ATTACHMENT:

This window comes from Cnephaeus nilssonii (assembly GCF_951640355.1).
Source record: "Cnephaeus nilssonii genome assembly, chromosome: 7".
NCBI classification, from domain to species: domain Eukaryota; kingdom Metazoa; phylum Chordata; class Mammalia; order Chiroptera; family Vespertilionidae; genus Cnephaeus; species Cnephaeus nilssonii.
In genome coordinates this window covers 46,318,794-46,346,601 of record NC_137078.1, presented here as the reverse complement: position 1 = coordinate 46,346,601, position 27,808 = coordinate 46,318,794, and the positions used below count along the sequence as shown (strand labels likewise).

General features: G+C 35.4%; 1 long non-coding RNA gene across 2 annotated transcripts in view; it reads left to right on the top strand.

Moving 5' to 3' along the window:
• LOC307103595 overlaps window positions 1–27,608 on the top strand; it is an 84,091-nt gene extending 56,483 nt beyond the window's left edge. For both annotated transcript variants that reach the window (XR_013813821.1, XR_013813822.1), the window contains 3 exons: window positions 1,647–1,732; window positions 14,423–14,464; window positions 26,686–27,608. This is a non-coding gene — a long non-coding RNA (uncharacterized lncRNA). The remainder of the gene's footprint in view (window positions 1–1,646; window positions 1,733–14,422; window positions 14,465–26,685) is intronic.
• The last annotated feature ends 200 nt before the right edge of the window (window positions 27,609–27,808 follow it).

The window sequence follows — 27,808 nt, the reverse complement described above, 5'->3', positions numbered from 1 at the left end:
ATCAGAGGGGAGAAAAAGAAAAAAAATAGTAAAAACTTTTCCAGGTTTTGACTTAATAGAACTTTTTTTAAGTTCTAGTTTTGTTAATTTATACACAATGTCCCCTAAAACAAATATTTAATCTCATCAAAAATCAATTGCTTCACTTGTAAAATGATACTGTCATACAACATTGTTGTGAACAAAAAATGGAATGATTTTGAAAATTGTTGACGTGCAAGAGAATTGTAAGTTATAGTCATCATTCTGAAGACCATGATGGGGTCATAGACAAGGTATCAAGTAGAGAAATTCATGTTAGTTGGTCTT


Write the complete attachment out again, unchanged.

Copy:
This window comes from Cnephaeus nilssonii (assembly GCF_951640355.1).
Source record: "Cnephaeus nilssonii genome assembly, chromosome: 7".
NCBI classification, from domain to species: domain Eukaryota; kingdom Metazoa; phylum Chordata; class Mammalia; order Chiroptera; family Vespertilionidae; genus Cnephaeus; species Cnephaeus nilssonii.
In genome coordinates this window covers 46,318,794-46,346,601 of record NC_137078.1, presented here as the reverse complement: position 1 = coordinate 46,346,601, position 27,808 = coordinate 46,318,794, and the positions used below count along the sequence as shown (strand labels likewise).

General features: G+C 35.4%; 1 long non-coding RNA gene across 2 annotated transcripts in view; it reads left to right on the top strand.

Moving 5' to 3' along the window:
• LOC307103595 overlaps window positions 1–27,608 on the top strand; it is an 84,091-nt gene extending 56,483 nt beyond the window's left edge. For both annotated transcript variants that reach the window (XR_013813821.1, XR_013813822.1), the window contains 3 exons: window positions 1,647–1,732; window positions 14,423–14,464; window positions 26,686–27,608. This is a non-coding gene — a long non-coding RNA (uncharacterized lncRNA). The remainder of the gene's footprint in view (window positions 1–1,646; window positions 1,733–14,422; window positions 14,465–26,685) is intronic.
• The last annotated feature ends 200 nt before the right edge of the window (window positions 27,609–27,808 follow it).

The window sequence follows — 27,808 nt, the reverse complement described above, 5'->3', positions numbered from 1 at the left end:
ATCAGAGGGGAGAAAAAGAAAAAAAATAGTAAAAACTTTTCCAGGTTTTGACTTAATAGAACTTTTTTTAAGTTCTAGTTTTGTTAATTTATACACAATGTCCCCTAAAACAAATATTTAATCTCATCAAAAATCAATTGCTTCACTTGTAAAATGATACTGTCATACAACATTGTTGTGAACAAAAAATGGAATGATTTTGAAAATTGTTGACGTGCAAGAGAATTGTAAGTTATAGTCATCATTCTGAAGACCATGATGGGGTCATAGACAAGGTATCAAGTAGAGAAATTCATGTTAGTTGGTCTT